“We're not in Azeroth anymore,” proclaim the ads for Trion's new high-profile MMORPG, Rift. It's a pretty ballsy move, inviting a smackdown with Blizzard's best-selling, genre-defining game. But the marketing strategy makes sense. After all, every critic and, more importantly, every player is going to wonder how Rift stacks up against World of Warcraft and if the new game is worth ditching WoW or justifying another monthly subscription fee.
Although Rift's betas, early access period, and official launches have all gone exceptionally well, reviews of MMOs at launch always have to be read with more than a little bit of skepticism. After all, this is a genre in which the product on day one rarely resembles the game a year or two down the line. Sometimes games hit the ground running only to lose steam, interest, and subscribers in short order; some games survive a disastrous opening bell to steadily improve and slowly grow into their potential. Having played most of the beta events and the early release week, I think I have a pretty good idea of where Rift's strengths and weaknesses lay.
First, the game is graphically impressive, with a super-polished, realistic high-fantasy style very similar to that of LOTRO (though much prettier) and a wealth of environmental and textural detail that look great even on low-end systems. Better yet, they're truly stunning on souped-up machines. There's some serious tech mojo going on to make it all run at a decent clip and while it may seem superficial to start with how the game looks, aesthetics are pretty critical to a game with which you'll be spending months or even years. Character models are similarly well done, but with a somewhat disappointing selection of tools to tweak appearance during creation, there's no getting away from the “sea of clones” you'll be wading through for the first several levels and beyond. Weapon, spell effects, armor—it's clear that a lot of attention was paid to the look and artistic style of this game. It's a shame it just isn't a little more customizable.
Speaking of aesthetics, the audio landscape of Rift is a mixed bag. The music is very good, but NPCs are generally mute figures and mobs have a limited vocabulary of battle-induced screams or grunts. Compared to the visuals, the sound of Rift is undercooked.
Moving on, while we may not be 'in Azeroth,' we're certainly in a place where WoW and Rift share a lingua franca when it comes to UI, questing, and basic gameplay mechanics. Anyone who has played WoW, or just about any recent MMO, will feel immediately at home with Rift. From weapon and skill slots, to the chat window and grouping, even to the ghostly corpse run that accompanies death, you'll either appreciate and enjoy the cozy comfort of knowing exactly what to do and how to do it, or be mildly disappointed that Rift hews so stubbornly to convention. Not in Azeroth? Not so sure.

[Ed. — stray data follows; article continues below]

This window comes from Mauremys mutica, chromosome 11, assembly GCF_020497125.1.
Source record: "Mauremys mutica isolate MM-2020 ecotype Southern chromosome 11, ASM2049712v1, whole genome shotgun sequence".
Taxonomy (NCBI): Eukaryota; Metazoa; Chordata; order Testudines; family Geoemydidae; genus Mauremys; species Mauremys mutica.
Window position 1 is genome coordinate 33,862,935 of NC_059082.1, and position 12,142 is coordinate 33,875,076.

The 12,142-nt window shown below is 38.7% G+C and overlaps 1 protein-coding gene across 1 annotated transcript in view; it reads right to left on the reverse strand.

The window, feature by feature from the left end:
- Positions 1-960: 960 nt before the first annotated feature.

The big, meaty hooks with Rift are the titular inter-dimensional schisms that suddenly appear (or can be made to appear by players), releasing scores of nasty mobs and briefly changing the landscape. Rifts offer an instant, casual group opportunity and fighting through their various stages to close them rewards the player with experience, valuable loot, and gear. A variety of rifts can appear in town or out in the countryside (earth, fire, air, water, life, and death) with associated creatures, making up a part of Telara's unfolding story and lore.
Although there are only two main factions, 6 races, and four starting archetypes (warrior, rogue, mage, and cleric) the mechanic of acquiring “souls” (basically, skill trees) mean there are several dozen potential classes of an impressively large number of skill combinations, resulting in interesting hybrids. Unfortunately, there are only two starting zones (one for each faction), so running more than a few characters through the early levels and quests rather quickly becomes an exercise in tedium. There doesn't appear to be any race or class specific variations on the early game, either. This aspect of Rift seems uncharacteristically confining.
If we move through the checklist of now-expected features—leveling, auction house, crafting, guilds, raids, instances, battlegrounds, dungeons, PvP servers—we'll find them all here, possibly with a Rift-specific tweak or two, but basically stamped from the same template as WoW and a dozen other games. Clearly, Trion Games' philosophy was “borrow, steal, learn from the best, and dump the rest,” and if Rift's goal is to be newbie-friendly and/or lure away jaded MMO players with a same-but-different-enough experience, it absolutely succeeds. Yet, are there enough new ideas to hold those veteran gamers' attention past the first month's free trial? I'm not convinced.
In a market where a lot of shoddy MMOs are shoved out the door in a woefully incomplete state, Trion's Rift has to be applauded for providing a polished, technically competent, and playable game that doesn't have to be accompanied by a Letter of Apology from the developer. Rift looks fantastic, and is a lot of fun. By sticking very closely to established conventions, the game is immediately accessible; but it's the wrinkles unique to the game that add welcome new dimension. There is a lot to enjoy in Rift, and it is done amazingly well, but whether it justifies a monthly subscription fee is entirely dependent on the community that grows around the game, and most important, the quantity, quality, and creativity of content that is added in the coming weeks and months.
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